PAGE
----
Home' Northern Outlook : July 27th 2013 Contents 7
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CLASSIC CHARACTER: Helen Moulder is Playing Miss
August 15: 7.30pm Darfield Recreation Centre
$15 Book: Selwyn Art Gallery
August 16: 7.30pm Ashburton Trust Event Centre
$25 each; $22.50 each for 2 or 3, $20 each for 4
or more. Door sales all $25. Book: Ashburton Trust
Event Centre Box office or www.ticketdirect.co.nz.
August 17: 2pm Balcairn Hall
$20 including afternoon tea. Book: Sally Mac's
Amberley; Stan's 7 Day Pharmacy, Rangiora.
RURAL THEATRE-goers in Canterbury
may have great expectations of a production
coming to town next month.
Veteran New Zealand actress and singer
Helen Moulder will be playing Claudia, a
rural Cantabrian who -- looking for more
excitement in her life'' -- covets the role, in a
film, of a classic Dickensian character, in the
production of Playing Miss Havisham.
As she prepares for the role of spurned-
bride Miss Havisham, Claudia's own life
takes on all the twists and turns of a
An actor and singer for 40 years, Ms
Moulder has worked in theatre, radio, tele-
vision and film.
She co-wrote the play with director Sue
Rider, and there are two musical pieces that
have been written especially for the show by
The production is brought to town by
Arts On Tour New Zealand, which organises
tours of outstanding New Zealand perfor-
mers to rural and smaller centres in
Ms Moulder said she loved touring.
I love being in rural New Zealand, where
I grew up, enjoy meeting the audiences
afterwards over a cup of tea. Last year was
Dickens' 200th birthday, but I toured Aust-
ralia more than New Zealand, so this is a
belated birthday tour. I'm going to all the
places with this show I haven't been before
and am really looking forward to it.''
Overseas rural tours
popular with farmers
By JILL GALLOWAY
FARMERS and retired rural
people are travelling more to
see farms and New Zealand pro-
duce overseas, says a rural
Ron McPhail, managing direc-
tor of Palmerston North-based
travel company CR McPhail,
said he had just taken two far-
mer tours around the Baltic
states (Lithuania, Latvia and
Estonia) and to Finland, as well
as one that went to Slovenia,
Croatia, Bulgaria and Romania.
His company also takes
annual trips to look at farms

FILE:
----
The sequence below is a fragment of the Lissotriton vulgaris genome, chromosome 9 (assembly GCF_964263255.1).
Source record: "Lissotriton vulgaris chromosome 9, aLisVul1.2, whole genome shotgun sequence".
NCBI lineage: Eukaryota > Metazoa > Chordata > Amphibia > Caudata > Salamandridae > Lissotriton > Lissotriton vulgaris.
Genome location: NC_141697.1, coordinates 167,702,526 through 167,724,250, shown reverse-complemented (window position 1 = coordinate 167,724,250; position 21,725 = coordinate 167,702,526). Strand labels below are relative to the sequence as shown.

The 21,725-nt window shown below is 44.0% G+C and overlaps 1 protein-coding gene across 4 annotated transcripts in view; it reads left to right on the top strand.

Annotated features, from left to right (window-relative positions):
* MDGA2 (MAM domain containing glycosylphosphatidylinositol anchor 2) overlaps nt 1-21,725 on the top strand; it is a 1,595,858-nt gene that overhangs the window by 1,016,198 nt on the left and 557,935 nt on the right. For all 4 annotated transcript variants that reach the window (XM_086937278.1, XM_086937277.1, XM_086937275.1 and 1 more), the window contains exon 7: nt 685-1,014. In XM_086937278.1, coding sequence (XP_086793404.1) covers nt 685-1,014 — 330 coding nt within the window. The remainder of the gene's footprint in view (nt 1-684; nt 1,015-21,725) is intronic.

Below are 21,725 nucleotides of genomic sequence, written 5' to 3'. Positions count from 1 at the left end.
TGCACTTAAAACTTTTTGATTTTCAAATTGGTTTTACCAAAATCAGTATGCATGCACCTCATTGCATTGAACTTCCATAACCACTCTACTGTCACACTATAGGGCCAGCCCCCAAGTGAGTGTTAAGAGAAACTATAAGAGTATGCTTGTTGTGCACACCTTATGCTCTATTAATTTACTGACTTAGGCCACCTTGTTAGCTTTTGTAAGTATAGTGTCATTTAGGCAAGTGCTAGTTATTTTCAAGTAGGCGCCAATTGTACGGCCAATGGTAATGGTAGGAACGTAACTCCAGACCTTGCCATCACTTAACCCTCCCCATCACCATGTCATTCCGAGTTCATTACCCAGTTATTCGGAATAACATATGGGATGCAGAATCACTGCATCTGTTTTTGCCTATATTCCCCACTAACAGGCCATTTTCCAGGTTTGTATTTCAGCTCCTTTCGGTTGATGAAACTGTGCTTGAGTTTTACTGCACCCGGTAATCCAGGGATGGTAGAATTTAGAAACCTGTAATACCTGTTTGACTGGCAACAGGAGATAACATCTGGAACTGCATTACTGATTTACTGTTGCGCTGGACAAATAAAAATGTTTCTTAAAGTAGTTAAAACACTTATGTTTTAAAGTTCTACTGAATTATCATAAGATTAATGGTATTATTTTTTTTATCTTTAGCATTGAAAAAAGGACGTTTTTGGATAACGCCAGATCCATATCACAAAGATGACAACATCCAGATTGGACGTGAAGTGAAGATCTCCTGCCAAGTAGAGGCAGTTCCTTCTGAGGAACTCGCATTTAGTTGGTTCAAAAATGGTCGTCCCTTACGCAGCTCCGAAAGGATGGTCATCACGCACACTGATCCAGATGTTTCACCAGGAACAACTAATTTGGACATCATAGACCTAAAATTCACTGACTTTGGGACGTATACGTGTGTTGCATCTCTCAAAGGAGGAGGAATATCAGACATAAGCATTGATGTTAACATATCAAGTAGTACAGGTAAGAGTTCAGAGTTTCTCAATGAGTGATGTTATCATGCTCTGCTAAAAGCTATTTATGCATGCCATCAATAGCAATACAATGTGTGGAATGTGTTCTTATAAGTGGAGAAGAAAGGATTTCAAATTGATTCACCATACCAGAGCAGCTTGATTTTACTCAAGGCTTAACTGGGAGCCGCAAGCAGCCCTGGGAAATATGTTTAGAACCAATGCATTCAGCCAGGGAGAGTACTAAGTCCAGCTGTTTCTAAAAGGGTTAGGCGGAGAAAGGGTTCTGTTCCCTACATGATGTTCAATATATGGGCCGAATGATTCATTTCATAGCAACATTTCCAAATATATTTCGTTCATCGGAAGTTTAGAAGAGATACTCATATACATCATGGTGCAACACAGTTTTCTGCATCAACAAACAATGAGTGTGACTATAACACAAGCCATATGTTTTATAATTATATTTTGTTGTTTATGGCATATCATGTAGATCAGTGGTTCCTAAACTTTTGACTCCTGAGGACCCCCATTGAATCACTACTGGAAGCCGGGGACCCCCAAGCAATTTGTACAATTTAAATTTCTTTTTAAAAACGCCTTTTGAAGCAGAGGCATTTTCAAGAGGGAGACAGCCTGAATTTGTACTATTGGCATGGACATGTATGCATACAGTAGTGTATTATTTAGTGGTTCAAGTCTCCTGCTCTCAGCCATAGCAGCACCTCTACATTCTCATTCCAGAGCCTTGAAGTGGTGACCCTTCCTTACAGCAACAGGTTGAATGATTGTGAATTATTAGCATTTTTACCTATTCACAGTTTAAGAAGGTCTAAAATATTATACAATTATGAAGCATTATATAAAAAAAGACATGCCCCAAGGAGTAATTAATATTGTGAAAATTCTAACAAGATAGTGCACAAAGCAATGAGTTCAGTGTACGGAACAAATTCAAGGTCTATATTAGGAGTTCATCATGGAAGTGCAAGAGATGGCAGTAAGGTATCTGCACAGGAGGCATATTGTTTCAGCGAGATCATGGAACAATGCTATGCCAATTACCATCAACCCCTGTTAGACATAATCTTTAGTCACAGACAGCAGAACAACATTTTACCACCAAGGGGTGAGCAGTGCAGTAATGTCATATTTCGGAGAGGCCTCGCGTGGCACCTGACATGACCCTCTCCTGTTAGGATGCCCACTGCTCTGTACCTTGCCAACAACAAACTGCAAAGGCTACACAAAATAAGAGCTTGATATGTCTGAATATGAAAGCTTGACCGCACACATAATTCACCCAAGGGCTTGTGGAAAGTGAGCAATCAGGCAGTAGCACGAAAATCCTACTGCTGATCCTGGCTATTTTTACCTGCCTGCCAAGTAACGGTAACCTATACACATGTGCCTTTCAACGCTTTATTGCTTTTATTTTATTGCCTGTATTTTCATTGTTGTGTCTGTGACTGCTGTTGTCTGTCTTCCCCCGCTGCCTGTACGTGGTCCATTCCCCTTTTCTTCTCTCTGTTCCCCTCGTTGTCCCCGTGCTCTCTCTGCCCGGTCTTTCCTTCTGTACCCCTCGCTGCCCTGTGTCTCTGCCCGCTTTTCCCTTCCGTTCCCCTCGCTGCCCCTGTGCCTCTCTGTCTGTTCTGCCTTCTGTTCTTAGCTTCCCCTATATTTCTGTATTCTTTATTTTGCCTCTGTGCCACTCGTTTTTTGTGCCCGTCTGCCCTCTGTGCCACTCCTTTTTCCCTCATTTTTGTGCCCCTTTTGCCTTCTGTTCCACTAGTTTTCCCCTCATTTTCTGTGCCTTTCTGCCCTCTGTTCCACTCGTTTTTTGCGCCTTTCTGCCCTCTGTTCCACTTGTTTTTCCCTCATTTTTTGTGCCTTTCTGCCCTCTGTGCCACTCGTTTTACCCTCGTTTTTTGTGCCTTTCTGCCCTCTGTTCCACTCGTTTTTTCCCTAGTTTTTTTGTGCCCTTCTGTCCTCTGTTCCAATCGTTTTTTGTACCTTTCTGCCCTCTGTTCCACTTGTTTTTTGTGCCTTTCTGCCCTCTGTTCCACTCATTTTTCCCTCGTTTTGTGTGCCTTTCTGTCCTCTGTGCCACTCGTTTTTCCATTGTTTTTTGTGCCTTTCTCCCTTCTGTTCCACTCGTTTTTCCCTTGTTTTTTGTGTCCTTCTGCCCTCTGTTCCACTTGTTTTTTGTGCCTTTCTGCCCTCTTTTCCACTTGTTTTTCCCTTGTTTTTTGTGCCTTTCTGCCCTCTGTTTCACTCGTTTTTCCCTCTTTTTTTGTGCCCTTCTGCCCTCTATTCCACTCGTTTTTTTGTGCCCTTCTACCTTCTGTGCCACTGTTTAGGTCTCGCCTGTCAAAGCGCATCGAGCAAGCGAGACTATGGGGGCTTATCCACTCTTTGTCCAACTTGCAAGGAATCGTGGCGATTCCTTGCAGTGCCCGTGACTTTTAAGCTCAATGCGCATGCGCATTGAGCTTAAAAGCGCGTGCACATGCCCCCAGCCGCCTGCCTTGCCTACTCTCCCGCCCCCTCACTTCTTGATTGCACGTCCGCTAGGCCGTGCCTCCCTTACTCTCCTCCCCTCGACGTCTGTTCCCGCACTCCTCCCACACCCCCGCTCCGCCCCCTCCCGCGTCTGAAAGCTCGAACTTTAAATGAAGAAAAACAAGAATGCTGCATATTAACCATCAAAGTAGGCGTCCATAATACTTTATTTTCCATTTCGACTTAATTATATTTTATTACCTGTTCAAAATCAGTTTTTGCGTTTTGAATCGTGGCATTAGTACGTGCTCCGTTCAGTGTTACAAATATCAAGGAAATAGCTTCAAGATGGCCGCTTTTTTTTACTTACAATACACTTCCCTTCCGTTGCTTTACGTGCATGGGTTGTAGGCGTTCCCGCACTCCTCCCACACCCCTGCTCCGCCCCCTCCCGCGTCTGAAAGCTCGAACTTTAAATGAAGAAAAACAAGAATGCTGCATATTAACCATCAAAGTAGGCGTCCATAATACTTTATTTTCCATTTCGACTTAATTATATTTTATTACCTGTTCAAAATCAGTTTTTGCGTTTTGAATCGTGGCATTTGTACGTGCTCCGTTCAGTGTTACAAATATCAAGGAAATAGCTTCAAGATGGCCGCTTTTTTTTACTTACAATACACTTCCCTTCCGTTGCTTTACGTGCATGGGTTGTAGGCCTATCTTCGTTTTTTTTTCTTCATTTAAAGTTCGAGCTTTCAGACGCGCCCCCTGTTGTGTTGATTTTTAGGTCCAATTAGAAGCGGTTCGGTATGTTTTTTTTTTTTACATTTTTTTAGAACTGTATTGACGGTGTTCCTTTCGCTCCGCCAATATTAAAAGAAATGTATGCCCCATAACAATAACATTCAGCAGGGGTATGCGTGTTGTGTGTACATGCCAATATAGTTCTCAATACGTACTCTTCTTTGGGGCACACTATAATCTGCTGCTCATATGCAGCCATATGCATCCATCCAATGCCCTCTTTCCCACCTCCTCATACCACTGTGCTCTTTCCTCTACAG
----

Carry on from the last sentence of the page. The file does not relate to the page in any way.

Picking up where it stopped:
and factories in South Africa,
Canada and China.
The firm focuses on such
special interest agricultural,
technical and business tours.
McPhail said farmers and
retired farmers made up most of
his out-going trips, but in the
past he had also had veterin-
arians from the Czech Republic
and meat processors come to
He said they visited farms
and stock sales, and inves-
tigated cheese, honey and fish
McPhail said farmers liked to
see iconic sites, but they wanted
to know about the potential
and existing market for New
Zealand produce as well, and
often visited supermarkets.
In Vilnius (the capital of
Lithuania), we talked to a chef
who was cooking Silver Fern
lamb rumps. He was wanting
good quality produce and the
restaurant was also selling New
Zealand wine, but it was listed
under German produce.''
In Finland's capital, Helsinki,
the group also saw Zespri kiwi-
fruit and New Zealand gala
apples for sale, McPhail said.
They wanted to know how and
where New Zealand produce
was marketed, and there had
been no drop-off in people want-
ing to travel, in spite of the
tougher economic times, he said.
We are known through word-
of-mouth, visitors to our web-
site, and we do some advertising
in farming papers.
This year, we have had a lot
of repeat clients, as well as a few
new ones, which has been great.
They come from all over New
Zealand. And on some tours,
there are some Australians too.''
McPhail said he travelled
with 26 New Zealanders and
five Australians to Slovenia,
Croatia, Bulgaria and Romania,
on a month-long tour in May
He said the consequences of
communism were still apparent,
with many dilapidated factories
and run-down apartment build-
ings, and abandoned land, still
obvious in some places.
Subsidies are an essential
part of farm income. Significant
European Union (EU) grants in
countries within the EU that
we visited, or in the case of
Croatia which is about to join,
have kick-started a number of
McPhail said grain silos and
dairy processing were plants
that had received EU funding.
For a lot of New Zealand far-
mers, it is an eye-opener, and
they become more globally
aware. They see what needs to
be done to sell produce.''
He said it was really the high-
value, niche products that New
Zealand filled, rather than feed-
ing a growing population.
He said there could be an
opportunity for New Zealand to
export more as population and
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